Guilty as charged.

It’s not just the right-wing crazies (of whom, more later) who follow that line. All sorts of serious commentators have subscribed (for years!) to the hypothesis that there’s only so much climate truth the little people can deal with. Here’s Pilita Clark writing in the Financial Times in August 2023:

“Doomist thinking is dangerous because it breeds paralysis and disengagement, which is precisely what the forces of climate inaction want.” “Doomism is ultimately a luxury that only a few can afford.”

Brilliant! So we’re the ones responsible for the lack of political traction, by virtue of a surfeit of hairshirt misery that only the middle class can afford!

These accusations of doomism are not new. Writing back in 2019, US author Jonathan Franzen put it like this:

“If you’re younger than 60, you have a good chance of witnessing the radical destabilisation of life on Earth – massive crop failures, apocalyptic fires, imploding economies, epic flooding, hundreds of millions of refugees fleeing regions made uninhabitable by extreme heat or permanent drought. If you’re under 30, you’re all but guaranteed to witness it.

You can keep on hoping that catastrophe is preventable, and feel ever more frustrated or enraged by the world’s inaction. Or you can accept that disaster is coming, and begin to rethink what it means to have hope today.”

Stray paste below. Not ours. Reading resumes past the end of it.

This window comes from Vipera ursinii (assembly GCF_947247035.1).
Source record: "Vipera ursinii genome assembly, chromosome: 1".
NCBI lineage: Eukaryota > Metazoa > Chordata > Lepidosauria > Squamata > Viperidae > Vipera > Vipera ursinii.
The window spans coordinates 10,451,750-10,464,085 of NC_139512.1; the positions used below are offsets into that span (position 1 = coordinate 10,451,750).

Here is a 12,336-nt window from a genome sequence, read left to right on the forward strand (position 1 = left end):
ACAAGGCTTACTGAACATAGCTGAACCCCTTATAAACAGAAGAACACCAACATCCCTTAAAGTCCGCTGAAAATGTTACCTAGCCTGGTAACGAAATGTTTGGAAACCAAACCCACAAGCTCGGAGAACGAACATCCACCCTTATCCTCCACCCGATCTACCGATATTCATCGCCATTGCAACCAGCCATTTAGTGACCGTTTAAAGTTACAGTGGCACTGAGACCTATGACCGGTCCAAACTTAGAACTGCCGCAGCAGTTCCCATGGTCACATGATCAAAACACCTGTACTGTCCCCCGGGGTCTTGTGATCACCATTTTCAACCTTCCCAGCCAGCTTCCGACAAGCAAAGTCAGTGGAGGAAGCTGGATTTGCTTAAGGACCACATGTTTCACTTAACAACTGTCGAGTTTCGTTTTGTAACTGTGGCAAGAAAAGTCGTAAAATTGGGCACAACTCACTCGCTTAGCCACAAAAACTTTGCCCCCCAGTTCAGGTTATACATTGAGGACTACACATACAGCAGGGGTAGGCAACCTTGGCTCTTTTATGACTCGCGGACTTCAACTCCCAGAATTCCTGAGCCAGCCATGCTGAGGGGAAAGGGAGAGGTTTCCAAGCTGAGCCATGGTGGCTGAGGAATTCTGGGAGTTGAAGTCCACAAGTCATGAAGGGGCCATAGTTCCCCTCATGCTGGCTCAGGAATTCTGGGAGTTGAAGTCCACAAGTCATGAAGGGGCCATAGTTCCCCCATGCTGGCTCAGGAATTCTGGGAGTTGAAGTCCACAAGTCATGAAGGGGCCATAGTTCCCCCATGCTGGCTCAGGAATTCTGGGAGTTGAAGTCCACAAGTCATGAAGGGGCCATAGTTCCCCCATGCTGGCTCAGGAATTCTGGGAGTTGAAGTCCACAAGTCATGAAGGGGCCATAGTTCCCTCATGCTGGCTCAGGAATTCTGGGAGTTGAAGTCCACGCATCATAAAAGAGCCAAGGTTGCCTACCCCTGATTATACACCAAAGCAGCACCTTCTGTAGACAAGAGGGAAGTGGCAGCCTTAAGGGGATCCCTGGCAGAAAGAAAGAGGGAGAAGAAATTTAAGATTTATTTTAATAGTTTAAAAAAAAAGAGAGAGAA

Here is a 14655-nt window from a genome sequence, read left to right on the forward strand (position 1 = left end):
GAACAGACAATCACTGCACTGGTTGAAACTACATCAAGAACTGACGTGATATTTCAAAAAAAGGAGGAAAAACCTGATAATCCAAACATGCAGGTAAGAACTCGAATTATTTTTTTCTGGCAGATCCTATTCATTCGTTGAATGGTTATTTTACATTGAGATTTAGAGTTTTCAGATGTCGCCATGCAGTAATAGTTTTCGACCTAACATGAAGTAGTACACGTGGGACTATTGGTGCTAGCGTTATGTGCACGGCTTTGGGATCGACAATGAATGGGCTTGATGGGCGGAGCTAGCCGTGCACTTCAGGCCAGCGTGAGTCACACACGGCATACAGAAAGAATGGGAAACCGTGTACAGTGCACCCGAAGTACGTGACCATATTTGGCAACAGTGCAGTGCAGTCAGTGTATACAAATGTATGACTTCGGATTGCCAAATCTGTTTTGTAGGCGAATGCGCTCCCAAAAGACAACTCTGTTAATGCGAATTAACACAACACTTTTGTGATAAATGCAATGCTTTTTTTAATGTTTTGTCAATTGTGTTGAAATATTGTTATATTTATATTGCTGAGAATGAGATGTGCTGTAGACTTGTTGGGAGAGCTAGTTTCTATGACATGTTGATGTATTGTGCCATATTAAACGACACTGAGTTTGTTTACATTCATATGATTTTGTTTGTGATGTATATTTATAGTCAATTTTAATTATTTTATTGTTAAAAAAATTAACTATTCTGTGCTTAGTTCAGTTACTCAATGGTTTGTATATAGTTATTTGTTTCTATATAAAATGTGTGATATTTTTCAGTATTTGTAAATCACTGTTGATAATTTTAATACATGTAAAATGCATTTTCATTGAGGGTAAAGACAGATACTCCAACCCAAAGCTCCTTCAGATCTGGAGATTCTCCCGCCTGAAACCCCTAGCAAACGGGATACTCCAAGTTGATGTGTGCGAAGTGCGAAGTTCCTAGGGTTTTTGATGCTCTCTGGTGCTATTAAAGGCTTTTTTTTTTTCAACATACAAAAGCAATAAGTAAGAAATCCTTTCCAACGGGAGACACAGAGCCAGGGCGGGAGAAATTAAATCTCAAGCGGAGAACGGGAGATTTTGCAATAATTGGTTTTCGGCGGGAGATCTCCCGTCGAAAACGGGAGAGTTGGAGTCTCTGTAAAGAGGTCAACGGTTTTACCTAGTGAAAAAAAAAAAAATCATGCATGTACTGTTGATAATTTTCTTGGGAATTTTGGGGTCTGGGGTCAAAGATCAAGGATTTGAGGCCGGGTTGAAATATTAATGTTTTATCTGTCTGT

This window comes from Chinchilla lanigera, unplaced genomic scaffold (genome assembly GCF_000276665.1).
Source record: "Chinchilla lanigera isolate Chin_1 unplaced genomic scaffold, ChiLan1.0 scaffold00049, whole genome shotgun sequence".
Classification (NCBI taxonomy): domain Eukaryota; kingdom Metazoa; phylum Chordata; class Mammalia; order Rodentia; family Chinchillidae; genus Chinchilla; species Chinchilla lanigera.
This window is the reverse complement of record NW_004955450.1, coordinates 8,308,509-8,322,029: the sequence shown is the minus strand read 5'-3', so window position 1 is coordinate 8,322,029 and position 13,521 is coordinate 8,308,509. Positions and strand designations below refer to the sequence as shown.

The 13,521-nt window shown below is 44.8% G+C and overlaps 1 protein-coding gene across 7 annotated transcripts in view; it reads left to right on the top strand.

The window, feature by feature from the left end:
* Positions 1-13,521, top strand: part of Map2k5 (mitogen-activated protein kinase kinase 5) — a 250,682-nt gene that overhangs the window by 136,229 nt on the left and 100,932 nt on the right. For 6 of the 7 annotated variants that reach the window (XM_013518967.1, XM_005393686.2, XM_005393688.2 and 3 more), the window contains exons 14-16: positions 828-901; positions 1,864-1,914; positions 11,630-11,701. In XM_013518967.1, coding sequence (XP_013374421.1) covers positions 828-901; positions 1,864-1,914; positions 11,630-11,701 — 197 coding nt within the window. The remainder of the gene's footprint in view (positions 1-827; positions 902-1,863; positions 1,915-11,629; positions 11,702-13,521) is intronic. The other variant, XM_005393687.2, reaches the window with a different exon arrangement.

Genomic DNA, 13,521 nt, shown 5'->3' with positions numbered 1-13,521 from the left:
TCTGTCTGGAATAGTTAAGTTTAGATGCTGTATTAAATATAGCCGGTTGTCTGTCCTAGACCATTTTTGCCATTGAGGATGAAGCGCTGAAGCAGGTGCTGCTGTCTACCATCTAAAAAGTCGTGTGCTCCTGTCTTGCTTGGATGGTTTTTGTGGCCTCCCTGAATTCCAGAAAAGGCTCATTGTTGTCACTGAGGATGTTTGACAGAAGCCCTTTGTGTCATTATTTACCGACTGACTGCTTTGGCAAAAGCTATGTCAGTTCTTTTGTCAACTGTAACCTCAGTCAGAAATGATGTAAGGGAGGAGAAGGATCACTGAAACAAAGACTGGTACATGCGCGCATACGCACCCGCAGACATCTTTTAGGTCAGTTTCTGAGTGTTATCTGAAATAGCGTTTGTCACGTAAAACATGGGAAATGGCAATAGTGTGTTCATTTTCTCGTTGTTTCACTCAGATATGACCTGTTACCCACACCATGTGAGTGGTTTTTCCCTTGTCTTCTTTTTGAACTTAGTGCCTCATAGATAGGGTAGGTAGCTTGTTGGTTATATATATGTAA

I would be the first to acknowledge some kind of continuing denial sort-of makes sense. It can be very painful to have to properly embrace an understanding of what is actually happening in the climate today. And it can get even more disheartening when we take account of the constraints of human psychology and behaviour, let alone today’s political reality.

I get all that. But mainstream scientists, NGOs and commentators have been “holding back”, on those very grounds, for a long time. And it certainly hasn’t worked as a way of enlisting the huge numbers of people required to force our politicians to start getting serious.

Simple conclusion: we have to see off this patronising, manipulative, self-serving deceit (about needing to protect people from the truth of climate change) ONCE AND FOR ALL.

Particularly if you happen to be a climate scientist still playing the “we’ve got this covered” card.

The full article is here:

A similar analysis, focusing on the underestimation of existential climate risks by mainstream science, and particular the IPCC, was published by Ian Dunlop and myself in 2018 under the title "What Lies Beneath", with a foreword by Hans Joachim Schellnhuber which  amongst other things said that: 

It [What Lies Beneath] is the critical overview of well-informed intellectuals who sit outside the climate-science community, which has developed over the last fifty years. All such expert communities are prone to what the French call deformation professionelle and the German betriebsblindheit.

Expressed in plain English, experts tend to establish a peer world-view which becomes ever more rigid and focussed. Yet the crucial insights regarding the issue in question may lurk at the fringes, as this report suggests. This is particularly true when the issue is the very survival of our civilisation, where conventional means of analysis may become useless.